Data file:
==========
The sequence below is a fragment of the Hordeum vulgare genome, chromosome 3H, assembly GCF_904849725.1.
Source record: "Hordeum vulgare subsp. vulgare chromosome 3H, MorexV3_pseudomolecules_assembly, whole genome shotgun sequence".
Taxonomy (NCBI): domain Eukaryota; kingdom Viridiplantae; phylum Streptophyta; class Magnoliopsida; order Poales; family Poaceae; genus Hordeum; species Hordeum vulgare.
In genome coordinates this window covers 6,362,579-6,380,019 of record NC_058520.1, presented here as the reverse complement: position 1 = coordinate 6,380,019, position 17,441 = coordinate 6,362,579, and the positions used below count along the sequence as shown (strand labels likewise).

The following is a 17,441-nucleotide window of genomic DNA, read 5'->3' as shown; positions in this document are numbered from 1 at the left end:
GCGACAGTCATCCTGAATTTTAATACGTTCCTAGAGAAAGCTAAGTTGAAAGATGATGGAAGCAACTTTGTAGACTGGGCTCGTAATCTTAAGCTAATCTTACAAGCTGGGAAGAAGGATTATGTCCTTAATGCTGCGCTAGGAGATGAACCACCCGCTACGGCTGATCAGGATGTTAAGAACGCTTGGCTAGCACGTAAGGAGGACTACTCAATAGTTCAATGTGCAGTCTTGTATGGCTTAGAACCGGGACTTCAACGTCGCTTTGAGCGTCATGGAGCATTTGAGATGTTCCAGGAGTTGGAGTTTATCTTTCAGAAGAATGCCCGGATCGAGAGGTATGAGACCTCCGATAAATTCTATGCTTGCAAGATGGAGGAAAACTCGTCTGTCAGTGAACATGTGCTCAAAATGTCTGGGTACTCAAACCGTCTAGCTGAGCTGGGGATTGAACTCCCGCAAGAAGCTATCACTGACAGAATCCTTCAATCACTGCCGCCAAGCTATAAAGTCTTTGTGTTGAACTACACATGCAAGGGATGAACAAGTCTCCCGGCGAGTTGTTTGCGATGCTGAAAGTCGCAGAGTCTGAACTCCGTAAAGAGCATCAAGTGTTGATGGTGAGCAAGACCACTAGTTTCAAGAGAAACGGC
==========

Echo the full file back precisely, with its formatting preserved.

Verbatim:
The sequence below is a fragment of the Hordeum vulgare genome, chromosome 3H, assembly GCF_904849725.1.
Source record: "Hordeum vulgare subsp. vulgare chromosome 3H, MorexV3_pseudomolecules_assembly, whole genome shotgun sequence".
Taxonomy (NCBI): domain Eukaryota; kingdom Viridiplantae; phylum Streptophyta; class Magnoliopsida; order Poales; family Poaceae; genus Hordeum; species Hordeum vulgare.
In genome coordinates this window covers 6,362,579-6,380,019 of record NC_058520.1, presented here as the reverse complement: position 1 = coordinate 6,380,019, position 17,441 = coordinate 6,362,579, and the positions used below count along the sequence as shown (strand labels likewise).

The following is a 17,441-nucleotide window of genomic DNA, read 5'->3' as shown; positions in this document are numbered from 1 at the left end:
GCGACAGTCATCCTGAATTTTAATACGTTCCTAGAGAAAGCTAAGTTGAAAGATGATGGAAGCAACTTTGTAGACTGGGCTCGTAATCTTAAGCTAATCTTACAAGCTGGGAAGAAGGATTATGTCCTTAATGCTGCGCTAGGAGATGAACCACCCGCTACGGCTGATCAGGATGTTAAGAACGCTTGGCTAGCACGTAAGGAGGACTACTCAATAGTTCAATGTGCAGTCTTGTATGGCTTAGAACCGGGACTTCAACGTCGCTTTGAGCGTCATGGAGCATTTGAGATGTTCCAGGAGTTGGAGTTTATCTTTCAGAAGAATGCCCGGATCGAGAGGTATGAGACCTCCGATAAATTCTATGCTTGCAAGATGGAGGAAAACTCGTCTGTCAGTGAACATGTGCTCAAAATGTCTGGGTACTCAAACCGTCTAGCTGAGCTGGGGATTGAACTCCCGCAAGAAGCTATCACTGACAGAATCCTTCAATCACTGCCGCCAAGCTATAAAGTCTTTGTGTTGAACTACACATGCAAGGGATGAACAAGTCTCCCGGCGAGTTGTTTGCGATGCTGAAAGTCGCAGAGTCTGAACTCCGTAAAGAGCATCAAGTGTTGATGGTGAGCAAGACCACTAGTTTCAAGAGAAACGGC